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National Flannel Day

With winter still going strong, a day dedicated to a type of warm, sturdy clothing is well welcomed. Flannel is made of a fine, smooth yarn called worsted yarn. The yarn is napped on one or both sides. Napping is a finishing process where the fiber ends are brought to the surface, making the fabric softer and warmer.

The words "flannel" and "plaid" are often used interchangeably, but they are referring to different things. Flannel is a material or fabric, not a pattern. In contrast, plaid is a pattern. It originated with tartans many centuries ago. Many plaid shirts today are made of synthetic fabrics and lighter cotton instead of flannel, although many plaid flannel garments are still made.

Flannel was first made in Wales, in the sixteenth or seventeenth century. It was made to replace wool, as it was warmer and sturdier. Since its creation, flannel has been a mainstay of workwear, and it has been important to fashion at certain times throughout history as well. Throughout the years, its warmth, comfort, and versatility have kept it popular.

After getting its start in Wales, flannel spread around Europe during the Industrial Revolution, being aided by a process called carding. It is not known where its name came from, but the French began calling it flanelle, while Germans called it flanell.

In America, it may have first been used during the Civil War, in soldiers' undershirts and four-button coats. In 1889, Hamilton Carhartt opened a factory in Detroit and started making flannel clothes for workers to wear. It was at this time that flannel started being worn by factory workers, by those working on the railroads and in other types of construction, and by loggers. It was also used for long underwear.

Flannel continued to be worn as such into the twentieth century when it became a symbol of rugged men and blue collar workers. At this time there was also a fascination with Paul Bunyan, a mythical lumberjack who wore a red plaid flannel shirt. This endeared him even more to loggers and lumberjacks. It was used during World War I for undershirts, belts, and patches, and again during World War II, in the lining of the M1941 Field Jacket. In between the wars, during the Great Depression, it was also widespread, which reflected the economic times more than anything else.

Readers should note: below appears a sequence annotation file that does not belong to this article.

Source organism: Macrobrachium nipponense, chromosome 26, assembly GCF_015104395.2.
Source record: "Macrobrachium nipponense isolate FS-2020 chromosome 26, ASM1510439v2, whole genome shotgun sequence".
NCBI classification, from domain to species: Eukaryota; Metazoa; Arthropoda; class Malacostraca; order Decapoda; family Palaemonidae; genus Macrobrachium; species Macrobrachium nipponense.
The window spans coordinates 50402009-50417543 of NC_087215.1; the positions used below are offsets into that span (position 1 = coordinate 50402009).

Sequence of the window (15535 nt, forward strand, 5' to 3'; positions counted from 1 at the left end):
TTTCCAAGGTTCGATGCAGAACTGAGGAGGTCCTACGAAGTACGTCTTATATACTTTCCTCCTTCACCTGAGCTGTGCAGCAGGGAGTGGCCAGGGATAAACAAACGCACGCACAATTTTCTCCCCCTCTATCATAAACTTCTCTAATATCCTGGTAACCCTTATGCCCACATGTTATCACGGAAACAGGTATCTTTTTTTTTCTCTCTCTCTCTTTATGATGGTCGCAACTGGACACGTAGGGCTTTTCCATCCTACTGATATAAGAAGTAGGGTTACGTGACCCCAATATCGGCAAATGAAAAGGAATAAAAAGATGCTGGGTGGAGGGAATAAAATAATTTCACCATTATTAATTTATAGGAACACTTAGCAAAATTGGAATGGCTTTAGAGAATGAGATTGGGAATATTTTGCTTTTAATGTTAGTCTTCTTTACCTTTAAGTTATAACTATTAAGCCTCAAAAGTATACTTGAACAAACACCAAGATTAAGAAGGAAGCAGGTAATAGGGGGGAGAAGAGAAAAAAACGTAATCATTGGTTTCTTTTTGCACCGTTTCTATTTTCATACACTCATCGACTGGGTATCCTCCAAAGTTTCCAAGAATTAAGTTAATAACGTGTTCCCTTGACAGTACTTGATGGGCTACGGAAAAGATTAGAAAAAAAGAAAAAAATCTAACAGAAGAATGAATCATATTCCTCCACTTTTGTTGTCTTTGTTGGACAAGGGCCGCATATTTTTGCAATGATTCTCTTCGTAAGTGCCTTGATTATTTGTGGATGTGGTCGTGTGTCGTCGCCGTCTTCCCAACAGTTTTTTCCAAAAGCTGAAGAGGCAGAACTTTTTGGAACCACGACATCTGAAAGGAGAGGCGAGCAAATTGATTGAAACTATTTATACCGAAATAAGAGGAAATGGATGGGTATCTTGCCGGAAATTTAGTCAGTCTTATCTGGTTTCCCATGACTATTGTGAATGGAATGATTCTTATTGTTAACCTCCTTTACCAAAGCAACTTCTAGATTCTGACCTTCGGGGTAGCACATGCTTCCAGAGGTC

In the postwar years, flannel expanded from its blue-collar roots to be used in more sophisticated clothing such as suits. Many businessmen wore flannel suits. In fact, a popular book of the time was The Man in the Gray Flannel Suit, which was adapted into a film starring Gregory Peck.

Flannel came back as a fashion statement in a very different form in the early 1990s, as a part of the grunge music scene. Members of bands such as Nirvana and Pearl Jam began wearing flannel shirts, as did fans of the music. Rather than gray flannel suits, cheaper flannel was worn, in a much more messy fashion.

Today flannel is often associated with outdoor wear, with some popular brands being L.L. Bean and Pendleton. It also appears in fashion wear, being worn by both men and women, and being made by brands such as Tommy Hilfiger, Dior, Ralph Lauren, Louis Vuitton, and Maison Margiela. In recent years it has also become a part of hipster fashion.

How to Observe National Flannel Day

Celebrate the day by wearing flannel! The most obvious thing to wear would be a flannel shirt, but you could also wear flannel pajamas or a flannel hat. You could also plan a trip to this year's Red Flannel Festival in Michigan.

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